Back in Paris where he was living, Pierre Didy Tchakounte presented the instrument to his teachers at the conservatory who studied it in depth and described it as “quintenic” (interval of 5 in the diatonic scale) and “diatonic” (which has the natural tones of the tone and semitone range).
From then on he embarked on traditional music, played this rhythm of western Cameroon called mangambeu using the sanza, chained tours and produced records so several thousand copies were sold, which made him at that time one of the rare black artists to be in the European music charts”, explains Arol Ketchiemen, in his book “The Icons of Cameroonian Music”.
Over time, the mangambeu born in the 1950s has undergone many changes and has been modernized.
Music today is most often made to make maximum profit, money. All means are good to achieve this goal. Cameroonian musician Pierre Didy Tchakounte (PDT) is the first to modernize this bangangté sound at the top of the mountain range in western Cameroon.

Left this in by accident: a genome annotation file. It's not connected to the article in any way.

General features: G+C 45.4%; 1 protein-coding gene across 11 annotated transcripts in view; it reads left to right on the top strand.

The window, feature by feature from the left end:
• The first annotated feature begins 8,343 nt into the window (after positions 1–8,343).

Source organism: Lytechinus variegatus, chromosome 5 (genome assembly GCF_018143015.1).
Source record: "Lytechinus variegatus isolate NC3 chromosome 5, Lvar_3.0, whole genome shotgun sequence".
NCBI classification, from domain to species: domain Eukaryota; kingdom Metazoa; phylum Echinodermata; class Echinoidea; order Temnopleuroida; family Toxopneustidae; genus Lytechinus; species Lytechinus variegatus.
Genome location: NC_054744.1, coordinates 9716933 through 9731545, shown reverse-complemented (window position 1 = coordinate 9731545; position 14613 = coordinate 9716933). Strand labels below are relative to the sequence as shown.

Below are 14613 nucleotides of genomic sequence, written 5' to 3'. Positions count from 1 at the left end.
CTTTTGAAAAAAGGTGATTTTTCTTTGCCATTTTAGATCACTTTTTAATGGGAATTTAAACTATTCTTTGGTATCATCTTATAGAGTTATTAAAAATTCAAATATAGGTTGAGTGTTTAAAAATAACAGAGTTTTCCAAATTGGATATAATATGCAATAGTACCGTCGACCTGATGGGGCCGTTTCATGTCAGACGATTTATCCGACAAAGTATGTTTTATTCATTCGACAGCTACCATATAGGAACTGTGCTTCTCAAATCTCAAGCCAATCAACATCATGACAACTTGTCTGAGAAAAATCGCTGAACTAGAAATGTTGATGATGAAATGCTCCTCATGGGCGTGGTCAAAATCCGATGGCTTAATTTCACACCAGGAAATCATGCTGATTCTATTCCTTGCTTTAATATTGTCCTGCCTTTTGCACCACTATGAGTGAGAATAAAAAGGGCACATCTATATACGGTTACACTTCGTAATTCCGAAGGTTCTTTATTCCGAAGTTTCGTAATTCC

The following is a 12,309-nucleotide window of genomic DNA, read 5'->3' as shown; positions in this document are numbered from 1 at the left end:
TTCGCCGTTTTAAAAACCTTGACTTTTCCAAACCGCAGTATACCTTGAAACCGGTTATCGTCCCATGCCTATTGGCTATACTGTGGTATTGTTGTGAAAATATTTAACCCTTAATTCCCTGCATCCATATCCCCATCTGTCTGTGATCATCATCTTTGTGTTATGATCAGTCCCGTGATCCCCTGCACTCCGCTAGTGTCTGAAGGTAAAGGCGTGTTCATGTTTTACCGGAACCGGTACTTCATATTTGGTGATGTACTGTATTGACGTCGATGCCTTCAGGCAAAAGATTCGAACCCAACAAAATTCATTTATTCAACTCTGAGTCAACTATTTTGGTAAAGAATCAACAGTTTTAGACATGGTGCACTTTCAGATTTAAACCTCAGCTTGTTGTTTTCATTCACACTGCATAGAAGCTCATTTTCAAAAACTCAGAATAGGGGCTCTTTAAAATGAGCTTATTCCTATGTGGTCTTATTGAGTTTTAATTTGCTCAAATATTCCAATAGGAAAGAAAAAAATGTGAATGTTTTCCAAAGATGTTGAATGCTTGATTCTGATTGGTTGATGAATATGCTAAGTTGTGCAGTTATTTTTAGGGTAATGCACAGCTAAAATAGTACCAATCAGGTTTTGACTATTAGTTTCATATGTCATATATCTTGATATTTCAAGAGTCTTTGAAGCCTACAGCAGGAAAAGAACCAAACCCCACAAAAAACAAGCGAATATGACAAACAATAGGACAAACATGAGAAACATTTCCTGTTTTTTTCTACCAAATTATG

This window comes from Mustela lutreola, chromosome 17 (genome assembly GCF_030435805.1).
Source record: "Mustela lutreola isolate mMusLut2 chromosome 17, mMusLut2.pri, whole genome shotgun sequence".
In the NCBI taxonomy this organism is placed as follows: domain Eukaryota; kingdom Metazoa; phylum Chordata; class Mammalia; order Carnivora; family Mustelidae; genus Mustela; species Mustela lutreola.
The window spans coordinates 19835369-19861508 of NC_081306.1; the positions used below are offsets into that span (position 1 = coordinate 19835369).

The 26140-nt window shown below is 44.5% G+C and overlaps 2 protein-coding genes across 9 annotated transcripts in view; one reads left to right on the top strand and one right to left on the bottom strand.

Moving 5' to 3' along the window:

– Pierre Didy Tchakounté, the king of modern mangambeu
“Cameroonian artist-musician Pierre Didy Tchakounté is rightly considered the father of modern mangambeu because he managed to create a harmonious blend between traditional African instruments and modern instruments,” said Zenu Men, President of the organizing committee of the mangambeu festival.
“His albums” Mythologie du mangambeu “sold in Cameroon and abroad, have earned this worthy son of Bangangté the nickname of King mangambeu”, underlines Nadeige Laure Ngo Nlend, author of the book “Feminine voices of song in Cameroon: emergence and artistic recognition”.